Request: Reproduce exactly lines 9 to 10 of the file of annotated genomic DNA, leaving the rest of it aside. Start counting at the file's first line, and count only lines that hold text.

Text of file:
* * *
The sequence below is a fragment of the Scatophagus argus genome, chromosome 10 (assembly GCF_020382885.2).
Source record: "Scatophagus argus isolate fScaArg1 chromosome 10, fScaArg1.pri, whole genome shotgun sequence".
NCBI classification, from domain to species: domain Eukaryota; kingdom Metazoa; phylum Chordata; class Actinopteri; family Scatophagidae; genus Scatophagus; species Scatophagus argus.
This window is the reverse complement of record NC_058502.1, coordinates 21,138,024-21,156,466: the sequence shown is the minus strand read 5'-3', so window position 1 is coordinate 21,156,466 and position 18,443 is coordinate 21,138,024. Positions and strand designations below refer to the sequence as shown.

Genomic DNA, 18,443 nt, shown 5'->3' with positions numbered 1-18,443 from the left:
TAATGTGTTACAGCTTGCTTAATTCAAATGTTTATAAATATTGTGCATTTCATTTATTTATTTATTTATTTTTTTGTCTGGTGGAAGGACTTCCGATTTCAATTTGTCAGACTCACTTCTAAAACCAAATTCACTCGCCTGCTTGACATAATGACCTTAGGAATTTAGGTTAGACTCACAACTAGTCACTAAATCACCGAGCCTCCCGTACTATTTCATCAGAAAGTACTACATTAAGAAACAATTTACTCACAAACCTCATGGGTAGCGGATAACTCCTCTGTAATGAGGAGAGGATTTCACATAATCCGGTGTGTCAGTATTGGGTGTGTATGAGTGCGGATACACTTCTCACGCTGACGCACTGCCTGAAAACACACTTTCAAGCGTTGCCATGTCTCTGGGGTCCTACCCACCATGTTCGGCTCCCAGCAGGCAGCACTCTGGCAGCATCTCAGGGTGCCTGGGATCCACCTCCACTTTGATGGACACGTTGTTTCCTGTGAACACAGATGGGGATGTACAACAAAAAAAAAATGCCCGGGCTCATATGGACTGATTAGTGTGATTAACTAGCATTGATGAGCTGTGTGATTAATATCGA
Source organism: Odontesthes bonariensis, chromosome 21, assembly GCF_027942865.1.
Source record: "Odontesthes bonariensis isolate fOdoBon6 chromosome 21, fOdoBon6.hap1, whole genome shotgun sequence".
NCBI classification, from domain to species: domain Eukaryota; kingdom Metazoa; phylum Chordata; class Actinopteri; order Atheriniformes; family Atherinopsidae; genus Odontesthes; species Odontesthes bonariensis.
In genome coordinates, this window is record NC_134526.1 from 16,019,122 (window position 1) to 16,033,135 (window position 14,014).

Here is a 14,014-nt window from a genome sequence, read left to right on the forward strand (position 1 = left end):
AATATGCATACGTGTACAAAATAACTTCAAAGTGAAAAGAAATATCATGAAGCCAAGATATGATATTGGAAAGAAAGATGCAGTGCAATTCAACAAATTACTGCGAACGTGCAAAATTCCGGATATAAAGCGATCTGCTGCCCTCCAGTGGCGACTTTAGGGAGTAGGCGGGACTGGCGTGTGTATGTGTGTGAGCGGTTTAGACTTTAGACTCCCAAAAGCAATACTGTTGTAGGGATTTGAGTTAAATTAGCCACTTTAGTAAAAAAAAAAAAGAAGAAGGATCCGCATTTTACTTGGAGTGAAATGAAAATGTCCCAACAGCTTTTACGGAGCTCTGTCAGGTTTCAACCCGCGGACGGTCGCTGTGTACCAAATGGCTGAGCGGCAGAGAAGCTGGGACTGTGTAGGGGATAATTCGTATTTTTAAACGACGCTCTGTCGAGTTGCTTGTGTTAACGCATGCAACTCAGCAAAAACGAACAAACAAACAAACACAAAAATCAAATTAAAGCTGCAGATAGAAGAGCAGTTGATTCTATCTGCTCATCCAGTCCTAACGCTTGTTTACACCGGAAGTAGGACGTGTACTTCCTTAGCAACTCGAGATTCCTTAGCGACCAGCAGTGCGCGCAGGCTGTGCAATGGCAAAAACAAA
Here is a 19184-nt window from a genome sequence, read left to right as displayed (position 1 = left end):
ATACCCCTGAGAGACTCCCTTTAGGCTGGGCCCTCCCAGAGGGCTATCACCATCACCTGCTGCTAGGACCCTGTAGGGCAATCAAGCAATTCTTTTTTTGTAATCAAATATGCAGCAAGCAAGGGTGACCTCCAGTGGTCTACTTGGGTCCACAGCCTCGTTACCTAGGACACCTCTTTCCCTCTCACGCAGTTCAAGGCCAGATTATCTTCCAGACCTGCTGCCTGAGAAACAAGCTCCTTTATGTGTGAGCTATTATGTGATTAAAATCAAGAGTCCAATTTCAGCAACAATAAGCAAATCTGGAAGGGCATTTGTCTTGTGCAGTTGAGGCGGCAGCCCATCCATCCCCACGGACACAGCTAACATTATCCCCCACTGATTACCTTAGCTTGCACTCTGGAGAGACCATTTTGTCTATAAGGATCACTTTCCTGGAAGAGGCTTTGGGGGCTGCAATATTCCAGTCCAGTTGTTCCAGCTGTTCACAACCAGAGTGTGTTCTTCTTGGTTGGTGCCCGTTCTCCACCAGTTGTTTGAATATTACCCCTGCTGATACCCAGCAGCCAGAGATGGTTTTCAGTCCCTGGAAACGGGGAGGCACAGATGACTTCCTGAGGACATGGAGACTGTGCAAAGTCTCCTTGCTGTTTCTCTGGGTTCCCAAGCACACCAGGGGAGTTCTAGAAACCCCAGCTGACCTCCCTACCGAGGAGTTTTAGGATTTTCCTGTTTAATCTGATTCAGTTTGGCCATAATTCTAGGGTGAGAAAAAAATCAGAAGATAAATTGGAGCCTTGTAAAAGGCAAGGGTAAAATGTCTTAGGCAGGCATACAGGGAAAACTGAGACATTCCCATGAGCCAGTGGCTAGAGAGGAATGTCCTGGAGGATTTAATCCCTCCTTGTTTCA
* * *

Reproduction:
NCBI classification, from domain to species: domain Eukaryota; kingdom Metazoa; phylum Chordata; class Actinopteri; order Atheriniformes; family Atherinopsidae; genus Odontesthes; species Odontesthes bonariensis.
In genome coordinates, this window is record NC_134526.1 from 16,019,122 (window position 1) to 16,033,135 (window position 14,014).